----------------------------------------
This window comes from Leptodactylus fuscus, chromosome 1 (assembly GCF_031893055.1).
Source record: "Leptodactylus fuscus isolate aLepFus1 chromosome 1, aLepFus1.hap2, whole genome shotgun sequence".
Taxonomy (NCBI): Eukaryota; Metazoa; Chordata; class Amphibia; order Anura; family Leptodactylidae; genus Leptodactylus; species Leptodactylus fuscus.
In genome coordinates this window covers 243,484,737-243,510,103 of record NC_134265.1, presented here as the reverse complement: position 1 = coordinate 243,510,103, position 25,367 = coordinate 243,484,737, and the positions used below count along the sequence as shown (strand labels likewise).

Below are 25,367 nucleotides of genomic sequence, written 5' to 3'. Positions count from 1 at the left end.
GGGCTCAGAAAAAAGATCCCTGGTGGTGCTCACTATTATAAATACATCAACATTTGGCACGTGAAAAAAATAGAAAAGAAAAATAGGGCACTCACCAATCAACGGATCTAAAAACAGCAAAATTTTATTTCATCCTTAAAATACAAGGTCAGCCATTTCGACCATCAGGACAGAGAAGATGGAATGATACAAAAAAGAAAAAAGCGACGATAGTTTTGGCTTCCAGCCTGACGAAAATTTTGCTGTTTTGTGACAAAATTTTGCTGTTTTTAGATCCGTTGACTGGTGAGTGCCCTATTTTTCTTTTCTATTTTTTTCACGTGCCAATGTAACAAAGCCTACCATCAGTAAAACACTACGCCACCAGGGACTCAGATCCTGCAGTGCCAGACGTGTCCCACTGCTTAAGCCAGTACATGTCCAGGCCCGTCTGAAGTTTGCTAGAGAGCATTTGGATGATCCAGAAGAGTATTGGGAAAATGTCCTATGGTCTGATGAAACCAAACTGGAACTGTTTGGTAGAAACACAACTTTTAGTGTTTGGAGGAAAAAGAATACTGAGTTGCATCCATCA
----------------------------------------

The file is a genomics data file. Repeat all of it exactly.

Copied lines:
This window comes from Leptodactylus fuscus, chromosome 1 (assembly GCF_031893055.1).
Source record: "Leptodactylus fuscus isolate aLepFus1 chromosome 1, aLepFus1.hap2, whole genome shotgun sequence".
Taxonomy (NCBI): Eukaryota; Metazoa; Chordata; class Amphibia; order Anura; family Leptodactylidae; genus Leptodactylus; species Leptodactylus fuscus.
In genome coordinates this window covers 243,484,737-243,510,103 of record NC_134265.1, presented here as the reverse complement: position 1 = coordinate 243,510,103, position 25,367 = coordinate 243,484,737, and the positions used below count along the sequence as shown (strand labels likewise).

Below are 25,367 nucleotides of genomic sequence, written 5' to 3'. Positions count from 1 at the left end.
GGGCTCAGAAAAAAGATCCCTGGTGGTGCTCACTATTATAAATACATCAACATTTGGCACGTGAAAAAAATAGAAAAGAAAAATAGGGCACTCACCAATCAACGGATCTAAAAACAGCAAAATTTTATTTCATCCTTAAAATACAAGGTCAGCCATTTCGACCATCAGGACAGAGAAGATGGAATGATACAAAAAAGAAAAAAGCGACGATAGTTTTGGCTTCCAGCCTGACGAAAATTTTGCTGTTTTGTGACAAAATTTTGCTGTTTTTAGATCCGTTGACTGGTGAGTGCCCTATTTTTCTTTTCTATTTTTTTCACGTGCCAATGTAACAAAGCCTACCATCAGTAAAACACTACGCCACCAGGGACTCAGATCCTGCAGTGCCAGACGTGTCCCACTGCTTAAGCCAGTACATGTCCAGGCCCGTCTGAAGTTTGCTAGAGAGCATTTGGATGATCCAGAAGAGTATTGGGAAAATGTCCTATGGTCTGATGAAACCAAACTGGAACTGTTTGGTAGAAACACAACTTTTAGTGTTTGGAGGAAAAAGAATACTGAGTTGCATCCATCA